United States District Court, E.D. Wisconsin
AND ORDER SCREENING THE PLAINTIFF'S AMENDED COMPLAINT
(DKT. NO. 15), DISMISSING CERTAIN DEFENDANTS, DENYING THE
PLAINTIFF'S MOTION FOR A TEMPORARY RESTRAINING ORDER
(DKT. NO. 28), DENYING THE PLAINTIFF'S MOTION TO COMPEL
AND MOTION FOR SANCTIONS (DKT. NO. 28), DENYING THE
PLAINTIFF'S MOTION TO ORDER THE DEFENDANTS TO ALLOW HIM
ACCESS TO THE LAW LIBRARY (DKT. NO. 29), AND DENYING WITHOUT
PREJUDICE THE PLAINTIFF'S MOTION TO APPOINT COUNSEL (DKT.
PAMELA PEPPER UNITED STATES DISTRICT JUDGE.
case currently is assigned to Magistrate Judge David E.
Jones. Although the plaintiff has consented to Judge Jones
hearing and deciding the case, the defendants have not yet
had the opportunity to decide whether to consent, because
until now, the court has not screened the complaint and
decided whether it should be served on the defendants.
Because both parties have not yet consented to the
magistrate judge hearing the case, the district court judge
will screen the complaint.
SCREENING OF THE PLAINTIFF'S AMENDED COMPLAINT
Standard for Screening Complaints
Prison Litigation Reform Act (“PLRA”) applies to
this case because the plaintiff was incarcerated when he
filed the complaint. 28 U.S.C. §1915. The PLRA requires
federal courts to screen complaints brought by prisoners
seeking relief against a governmental entity or officer or
employee of a governmental entity. 28 U.S.C. §1915A(a).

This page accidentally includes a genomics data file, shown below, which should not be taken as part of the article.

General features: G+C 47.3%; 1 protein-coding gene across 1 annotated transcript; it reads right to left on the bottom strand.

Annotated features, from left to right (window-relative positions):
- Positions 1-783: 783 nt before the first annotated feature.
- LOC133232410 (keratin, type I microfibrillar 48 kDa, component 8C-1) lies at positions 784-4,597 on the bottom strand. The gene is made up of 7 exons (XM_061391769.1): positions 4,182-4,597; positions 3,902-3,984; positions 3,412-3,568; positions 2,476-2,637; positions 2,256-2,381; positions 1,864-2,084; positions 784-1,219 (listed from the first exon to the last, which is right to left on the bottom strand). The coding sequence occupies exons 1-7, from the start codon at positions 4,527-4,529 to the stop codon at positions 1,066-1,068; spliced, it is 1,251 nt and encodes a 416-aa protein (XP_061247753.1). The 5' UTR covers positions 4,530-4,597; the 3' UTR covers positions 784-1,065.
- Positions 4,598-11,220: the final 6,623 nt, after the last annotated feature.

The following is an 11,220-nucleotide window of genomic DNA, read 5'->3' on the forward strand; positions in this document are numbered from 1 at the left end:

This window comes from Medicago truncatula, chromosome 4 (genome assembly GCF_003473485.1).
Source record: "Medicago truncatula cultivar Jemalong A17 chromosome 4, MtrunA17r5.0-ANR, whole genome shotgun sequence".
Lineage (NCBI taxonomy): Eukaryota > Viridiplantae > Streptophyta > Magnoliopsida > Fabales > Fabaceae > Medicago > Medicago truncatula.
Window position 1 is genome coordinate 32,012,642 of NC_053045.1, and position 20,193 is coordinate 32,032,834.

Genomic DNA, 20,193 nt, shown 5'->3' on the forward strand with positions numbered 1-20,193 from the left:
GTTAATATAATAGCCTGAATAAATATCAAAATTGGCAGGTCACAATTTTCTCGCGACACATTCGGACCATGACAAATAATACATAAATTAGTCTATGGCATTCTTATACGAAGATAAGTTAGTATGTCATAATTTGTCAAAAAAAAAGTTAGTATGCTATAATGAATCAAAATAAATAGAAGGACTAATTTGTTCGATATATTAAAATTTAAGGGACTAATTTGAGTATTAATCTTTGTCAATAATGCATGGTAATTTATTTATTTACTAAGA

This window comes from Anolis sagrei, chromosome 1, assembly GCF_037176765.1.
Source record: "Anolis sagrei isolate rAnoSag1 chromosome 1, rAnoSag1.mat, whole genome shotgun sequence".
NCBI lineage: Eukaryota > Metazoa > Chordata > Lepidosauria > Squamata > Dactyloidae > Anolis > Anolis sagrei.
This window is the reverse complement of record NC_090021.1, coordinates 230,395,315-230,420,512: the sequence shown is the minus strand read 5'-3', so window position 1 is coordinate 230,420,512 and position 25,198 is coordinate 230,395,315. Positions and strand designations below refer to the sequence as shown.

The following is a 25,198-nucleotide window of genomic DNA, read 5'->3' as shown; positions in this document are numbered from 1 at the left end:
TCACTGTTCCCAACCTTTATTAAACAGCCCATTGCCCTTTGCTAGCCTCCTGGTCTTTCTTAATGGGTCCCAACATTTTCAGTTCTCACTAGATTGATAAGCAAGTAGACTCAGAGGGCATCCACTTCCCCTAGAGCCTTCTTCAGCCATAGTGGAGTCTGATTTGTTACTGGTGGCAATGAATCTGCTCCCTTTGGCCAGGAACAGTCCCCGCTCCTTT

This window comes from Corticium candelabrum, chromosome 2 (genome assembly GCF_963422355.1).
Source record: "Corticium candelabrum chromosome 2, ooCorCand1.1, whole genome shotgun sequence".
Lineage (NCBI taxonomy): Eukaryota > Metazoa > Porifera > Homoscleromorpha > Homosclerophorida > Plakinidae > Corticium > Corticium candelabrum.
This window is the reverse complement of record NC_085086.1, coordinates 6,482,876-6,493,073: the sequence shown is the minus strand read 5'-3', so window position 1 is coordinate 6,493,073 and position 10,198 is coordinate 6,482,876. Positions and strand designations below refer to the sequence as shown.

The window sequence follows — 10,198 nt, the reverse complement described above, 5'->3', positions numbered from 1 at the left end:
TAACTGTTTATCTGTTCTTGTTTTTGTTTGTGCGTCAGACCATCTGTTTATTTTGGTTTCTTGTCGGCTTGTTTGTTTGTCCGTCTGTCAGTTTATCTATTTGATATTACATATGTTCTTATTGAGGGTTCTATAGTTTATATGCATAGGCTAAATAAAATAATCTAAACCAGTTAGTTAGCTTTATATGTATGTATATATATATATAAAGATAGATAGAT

The court may dismiss a case, or part of it, if the claims
alleged are “frivolous or malicious, ” fail to
state a claim upon which relief may be granted, or seek
monetary relief from a defendant who is immune from such
relief. 28 U.S.C. §1915(e)(2)(B).
state a claim under the federal notice pleading system, the
plaintiff must provide a “short and plain statement of
the claim showing that [he] is entitled to relief[.]”
Fed.R.Civ.P. 8(a)(2). The complaint need not plead specific
facts, and need only provide “fair notice of what the .
. . claim is and the grounds upon which it rests.”
Bell Atl. Corp. v. Twombly, 550 U.S. 544, 555 (2007)
(quoting Conley v. Gibson, 355 U.S. 41, 47 (1957)).
“Labels and conclusions” or a “formulaic
recitation of the elements of a cause of action” will
not do. Ashcroft v. Iqbal, 556 U.S. 662, 678 (2009)
(quoting Twombly, 550 U.S. at 555).
factual content of the complaint must allow the court to
“draw the reasonable inference that the defendant is
liable for the misconduct alleged.” Id.
allegations must “raise a right to relief above the
speculative level.” Twombly, 550 U.S. at 555.
Factual allegations, when accepted as true, must state a
claim that is “plausible on its face.”
Iqbal, 556 U.S. at 678.
courts follow the two-step analysis in Twombly to